More brain injuries caused by sparring than real fights
Posted on 2016/03/01
BOXERS are more at risk of brain damage when sparring during training sessions than in actual fights, according to a research and opinion paper prepared by a Melbourne doctor with vast experience in the controversial sport.
Dr Peter Lewis also claims attempting to ban boxing — as many of his colleagues in the medical profession have long advocated — would be futile.
Dr Lewis’ views on sparring resonated this week when novice fighter and former Richmond footballer Shane Tuck revealed he had been nauseated by a heavy punch to the head during a training session before his professional ring debut last month, when he was knocked out so comprehensively he had to spend four days in hospital.
Tuck admitted he should have never gone ahead with the fight against fellow rookie Lucas Miller because “I knew I wasn’t right” — but he did not want to let people down by backing out of a commitment, especially as a well-known 173-game AFL player.
“I completely and utterly stuffed up,” he said.
Dr Lewis, who said he had officiated at 20,000 fights across various combat disciplines, was ringside when Tuck went down, quickly calling for oxygen and having him carried out of the ring on a stretcher, still unconscious.
In a thesis prepared with colleague Michael Wang and soon to be published in the British Medical Journal, Dr Lewis described boxing as “a popular activity with many health benefits” and said calls for it to be banned were not supported by any evidence it was particularly dangerous compared to other sports.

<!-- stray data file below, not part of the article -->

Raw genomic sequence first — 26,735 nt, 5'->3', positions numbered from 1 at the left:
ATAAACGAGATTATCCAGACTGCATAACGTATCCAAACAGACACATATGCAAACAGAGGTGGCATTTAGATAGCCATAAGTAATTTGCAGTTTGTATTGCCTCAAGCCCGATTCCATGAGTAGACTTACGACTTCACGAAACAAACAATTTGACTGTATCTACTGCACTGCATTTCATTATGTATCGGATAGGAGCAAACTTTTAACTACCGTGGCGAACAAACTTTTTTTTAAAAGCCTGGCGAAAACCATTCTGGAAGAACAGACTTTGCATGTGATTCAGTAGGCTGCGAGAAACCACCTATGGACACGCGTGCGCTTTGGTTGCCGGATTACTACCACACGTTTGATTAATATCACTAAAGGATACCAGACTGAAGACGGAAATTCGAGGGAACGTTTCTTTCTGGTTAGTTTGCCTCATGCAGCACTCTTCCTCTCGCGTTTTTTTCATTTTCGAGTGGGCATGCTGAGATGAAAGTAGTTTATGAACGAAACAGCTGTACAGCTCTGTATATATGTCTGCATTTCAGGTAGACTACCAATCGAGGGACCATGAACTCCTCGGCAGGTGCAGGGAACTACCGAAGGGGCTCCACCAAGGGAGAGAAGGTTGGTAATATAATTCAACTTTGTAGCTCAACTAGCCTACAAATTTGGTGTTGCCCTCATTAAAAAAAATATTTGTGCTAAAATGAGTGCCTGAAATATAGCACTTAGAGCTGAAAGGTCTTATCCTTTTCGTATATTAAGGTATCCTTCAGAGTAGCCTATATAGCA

They did not mention two boxers had died after fights in Australia this year — and the statistics they quoted were selective, to say the least.
Their figures showed professional boxing had 7.6 deaths per 100,000 athletes, and amateur boxing 1.39.
Horse racing had 128, skydiving 126, mountaineering 51 and motorbike racing seven.
While a study of pro fighters in Victoria found the injury incidence was high — 250.6 per 1000 — more than 70 per cent were superficial.
“Pro boxing and sparring may cause brain injury known as chronic traumatic encephalopathy, which is also associated with contact sports such as American football and rugby,” the thesis said.
The relative incidence of CTE was unknown, with no large studies conducted.
Dr Lewis and Dr Wang argued education, hydration and safer equipment would reduce the risks, while rule changes such as shorter fights, scoring for body shots and standing eight counts might also improve safety.
Sparring was a problem, they said, with most of the trauma contributing to brain damage sustained in training rather than in fights.
It was important to educate trainers and fighters about the need to go lighter in sparring sessions and dispel the myth fighters could be “hardened” by heavy sparring, which would reduce head trauma.
“Most boxers spar using 16-ounce gloves and fight with eight or 10-ounce gloves,” the thesis said.
“Heavier gloves are supposed to have more padding across the knuckles, but being heavier they transmit more momentum to the head. Lighter gloves with better knuckle padding should be used.”
Melbourne’s former world champion Sam Soliman, who is still active at 42, estimated he had spent 15,000 hours in fitness training, 2000 hours sparring and 45 hours fighting.
He said he received more head trauma sparring than fighting, saying he was trying harder not to get hit in a fight.